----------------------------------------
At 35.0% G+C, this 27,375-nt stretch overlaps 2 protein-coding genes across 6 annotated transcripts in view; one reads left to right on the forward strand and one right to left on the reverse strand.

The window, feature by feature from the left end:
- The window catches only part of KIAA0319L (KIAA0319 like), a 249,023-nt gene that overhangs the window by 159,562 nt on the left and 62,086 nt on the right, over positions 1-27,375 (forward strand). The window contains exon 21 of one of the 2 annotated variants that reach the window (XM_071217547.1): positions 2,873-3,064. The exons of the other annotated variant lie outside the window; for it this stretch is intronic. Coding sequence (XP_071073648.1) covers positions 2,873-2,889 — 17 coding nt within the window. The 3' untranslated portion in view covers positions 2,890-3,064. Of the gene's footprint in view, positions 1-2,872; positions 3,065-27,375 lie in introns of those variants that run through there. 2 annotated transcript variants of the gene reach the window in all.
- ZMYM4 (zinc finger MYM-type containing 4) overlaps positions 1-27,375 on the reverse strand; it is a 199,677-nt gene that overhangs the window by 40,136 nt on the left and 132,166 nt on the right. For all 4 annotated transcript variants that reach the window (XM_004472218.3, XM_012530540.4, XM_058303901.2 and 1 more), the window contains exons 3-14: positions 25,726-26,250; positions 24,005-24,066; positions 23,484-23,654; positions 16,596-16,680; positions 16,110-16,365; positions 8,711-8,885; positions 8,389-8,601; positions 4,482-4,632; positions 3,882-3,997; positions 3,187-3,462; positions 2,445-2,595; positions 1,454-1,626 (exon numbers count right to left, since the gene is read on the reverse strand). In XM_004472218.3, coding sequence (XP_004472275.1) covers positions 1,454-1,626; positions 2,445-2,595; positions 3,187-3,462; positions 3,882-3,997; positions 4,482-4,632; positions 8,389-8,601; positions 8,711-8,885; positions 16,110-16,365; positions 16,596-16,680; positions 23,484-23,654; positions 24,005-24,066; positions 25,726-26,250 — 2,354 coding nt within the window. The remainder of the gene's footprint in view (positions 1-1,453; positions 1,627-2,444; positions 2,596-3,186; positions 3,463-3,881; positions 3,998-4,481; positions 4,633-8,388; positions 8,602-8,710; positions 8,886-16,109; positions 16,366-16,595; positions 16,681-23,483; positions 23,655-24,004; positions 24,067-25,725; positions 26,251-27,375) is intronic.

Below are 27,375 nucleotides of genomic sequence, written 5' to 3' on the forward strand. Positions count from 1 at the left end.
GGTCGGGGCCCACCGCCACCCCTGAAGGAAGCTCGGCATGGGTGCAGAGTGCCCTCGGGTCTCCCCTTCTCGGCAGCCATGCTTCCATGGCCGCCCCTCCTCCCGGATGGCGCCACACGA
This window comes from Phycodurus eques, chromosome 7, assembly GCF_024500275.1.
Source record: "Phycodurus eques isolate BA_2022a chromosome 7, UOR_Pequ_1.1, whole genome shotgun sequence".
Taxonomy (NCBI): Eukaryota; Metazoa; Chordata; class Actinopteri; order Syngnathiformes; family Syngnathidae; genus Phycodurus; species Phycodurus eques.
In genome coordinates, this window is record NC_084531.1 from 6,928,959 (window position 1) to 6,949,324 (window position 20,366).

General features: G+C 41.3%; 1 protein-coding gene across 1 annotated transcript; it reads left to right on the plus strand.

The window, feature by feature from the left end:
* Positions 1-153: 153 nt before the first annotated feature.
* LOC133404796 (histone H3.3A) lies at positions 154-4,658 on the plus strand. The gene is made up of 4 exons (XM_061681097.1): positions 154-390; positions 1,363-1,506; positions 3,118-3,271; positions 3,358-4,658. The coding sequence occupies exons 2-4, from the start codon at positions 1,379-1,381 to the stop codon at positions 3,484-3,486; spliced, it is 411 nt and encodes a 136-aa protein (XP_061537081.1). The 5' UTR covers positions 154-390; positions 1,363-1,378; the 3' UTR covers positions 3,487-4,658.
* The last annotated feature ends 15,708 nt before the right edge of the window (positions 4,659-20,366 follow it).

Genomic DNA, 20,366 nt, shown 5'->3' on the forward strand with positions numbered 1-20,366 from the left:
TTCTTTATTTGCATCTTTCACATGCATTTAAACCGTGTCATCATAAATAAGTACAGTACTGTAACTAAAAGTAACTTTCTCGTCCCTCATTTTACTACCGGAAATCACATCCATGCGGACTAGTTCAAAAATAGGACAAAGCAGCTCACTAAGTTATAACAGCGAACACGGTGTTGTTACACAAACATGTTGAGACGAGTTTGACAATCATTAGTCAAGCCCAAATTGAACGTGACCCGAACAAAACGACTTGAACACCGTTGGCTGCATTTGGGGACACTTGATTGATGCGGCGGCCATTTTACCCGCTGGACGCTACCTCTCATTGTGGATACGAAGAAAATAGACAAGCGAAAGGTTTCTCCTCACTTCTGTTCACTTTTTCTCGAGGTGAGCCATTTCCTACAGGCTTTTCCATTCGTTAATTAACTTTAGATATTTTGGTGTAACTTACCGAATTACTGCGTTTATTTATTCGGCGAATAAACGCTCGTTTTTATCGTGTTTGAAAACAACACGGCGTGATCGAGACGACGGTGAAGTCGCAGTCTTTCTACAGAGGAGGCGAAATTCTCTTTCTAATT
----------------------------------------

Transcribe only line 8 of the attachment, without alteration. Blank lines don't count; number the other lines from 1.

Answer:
Source record: "Phycodurus eques isolate BA_2022a chromosome 7, UOR_Pequ_1.1, whole genome shotgun sequence".